# monotonic solution concepts

Anthony • Dec 17, 2021 • #coev #complexity #solutions #domains

A subclass of arising in the theory of . There are technical definitions, and I'll add my own below, but the gist is that with a monotonic solution concept, as information increases, one never "flip flops" about a possible solution. If one believes $\alpha$ to be a solution at one state of information and then, in a larger state of information believes $\alpha$ is not a solution anymore, then there is no larger context in which one will once again believe $\alpha$ is a solution. Once rejected, a possible solution is rejected forever. Since are prone to cycling, among other pathological dynamics, having rejection be guaranteed is a nice property to have.

Best worst-case does not have this quality if the set of metrics over which the worst-case is being taken can increase. The simple reason is that if I have two possible solutions $\alpha$ and $\beta$, which one appears better can flip flop as new metrics arise and lower the perceived best worst case of both, as in:

\begin{array}[c | c | c | c] a & t_1 & t_2 & t_3 \\ \alpha &5 & 3 & 3 \\ \beta &4 & 4 & 2 \\ \end{array}

In the context of ${t_1}$, $\alpha$ has best worst case of 5 while $\beta$ has 4 and $\alpha$ looks better. In the context of $\{t_1,t_2\}$, though, $\alpha$'s value drops to 3 while $\beta$'s remains at 4 and $\beta$ looks better. However, in the context of $\{t_1,t_2,t_3\}$, $\alpha$ looks better again because its value stays at 3 but $\beta$'s drops to 2. Thus, in a situation where we were only increasing information (adding $t_i$), we changed our minds about $\alpha$ twice–the hallmark of a non-monotonic solution concept. Flips flops like this can make the dynamics of difficult to understand and manage.

Work on directly considered best worst-case and developed techniques for working with these non-monotonic . One dangling thread from that work is that the techniques only make sense if there are a finite number of possible fitness values. Looking at the example above, it's clear that if there were a lower bound on the fitness values $\alpha$ and $\beta$ could take, then the flip flopping would eventually stop. There'd be theorems bounding how many times flip flopping could occur in an information-increasing path, and so there might be some extended notion of monotonicity that might apply. Travis Service started into these ideas with his notion of biased solution concepts.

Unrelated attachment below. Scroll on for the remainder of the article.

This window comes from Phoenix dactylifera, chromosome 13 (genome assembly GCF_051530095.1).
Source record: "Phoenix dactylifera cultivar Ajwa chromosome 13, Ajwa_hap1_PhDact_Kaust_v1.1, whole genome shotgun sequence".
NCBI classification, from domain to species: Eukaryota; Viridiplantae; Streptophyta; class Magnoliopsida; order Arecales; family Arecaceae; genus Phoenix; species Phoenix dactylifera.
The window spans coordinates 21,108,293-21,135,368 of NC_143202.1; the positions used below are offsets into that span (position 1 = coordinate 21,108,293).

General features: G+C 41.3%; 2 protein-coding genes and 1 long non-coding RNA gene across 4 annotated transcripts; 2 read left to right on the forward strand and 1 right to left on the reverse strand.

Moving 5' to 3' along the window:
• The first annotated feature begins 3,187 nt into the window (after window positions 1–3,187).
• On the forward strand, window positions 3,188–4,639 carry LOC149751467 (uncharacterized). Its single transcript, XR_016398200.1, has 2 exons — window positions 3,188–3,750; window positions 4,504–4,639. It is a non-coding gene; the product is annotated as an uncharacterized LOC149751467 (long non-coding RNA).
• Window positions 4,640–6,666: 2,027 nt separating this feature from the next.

I did some work arguing that monotonic solutions concepts can/should be thought of as convex for a certain interpretation of that word, and that they relate to something called the lower order on powersets of partial orders. Here's my thinking, beginning with the lower order. Let $\partial$ be the solution concept, and write $s\in\partial C_U$ to mean that $s$ is a solution in the set of configurations buildable from $U$, $C_U$, where $U\subset S$ and $C$ is some configuration-building functor. Sevan introduced a notion he called weak preference, which you can define like so: solution $\beta$ is weakly preferred to solution $\alpha$ if, for every context in which $\alpha$ is a solution, there is always a larger context in which $\beta$ is a solution. Using the notation just introduced, $\alpha\in\partial C_U$ implies there is a $U\subset V$ such that $\beta\in\partial C_V$. For any solution $\alpha$, define

$\mathscr{U}_{\alpha} = \{C_U\ |\ \alpha\in\partial C_U\}$

In other words, $\mathscr{U}_{\alpha}$ is the set of all configuration sets that have $\alpha$ as a solution.

We have that $\beta$ is weakly preferred to $\alpha$ if $\mathscr{U}_{\alpha}\leq^{\flat}\mathscr{U}_{\beta}$, where $\leq^{\flat}$ is the lower order on sets of sets coming from $\subset$ The lower order means that for any set in the lower guy, there exists a superset in the larger guy

Now about convexity and monotonicity. One way to state that $\partial$ is non-monotonic is that there is a sequence $C_U\subset C_V\subset C_W$ and a solution $\alpha$ such that $\alpha\in C_U$, $\alpha\not\in C_V$, and $\alpha\in C_W$. Thinking in terms of the map $\alpha\mapsto\mathscr{U}_{\alpha}$, $C_U$ and $C_W$ are in $\mathscr{U}_{\alpha}$ while $C_V$ is not. A convex subset of an ordered set is such that this does not happen: if $a$ and $c$ are in the set, then so are all $b$ that lie between $a$ and $b$ in the order. So, a non-monotonic solution concept has at least one $\alpha$ for which $\alpha\mapsto\mathscr{U}_{\alpha}$ is not convex, and conversely, if all $\mathscr{U}_\alpha$ are convex then the solution concept is monotonic.

I like this formulation in part because it allows us to talk about local monotonicity. Solution concepts can be monotonic in some places and non-monotonic in others. It seems likely that some amount of non-monotonicity does not affect algorithm performance appreciably.

I published this work in a paper, Thoughts On Solution Concepts in 2007. There have been a few followups of note. I especially like the papers by Travis Service and by Achim Jung and Jon Rowe. Service introduces a notion he calls biased solution concepts and connects those to . Jung and Rowe develop a suggestion I'd made that and could be fruitfully conceived of in domain-theoretic terms.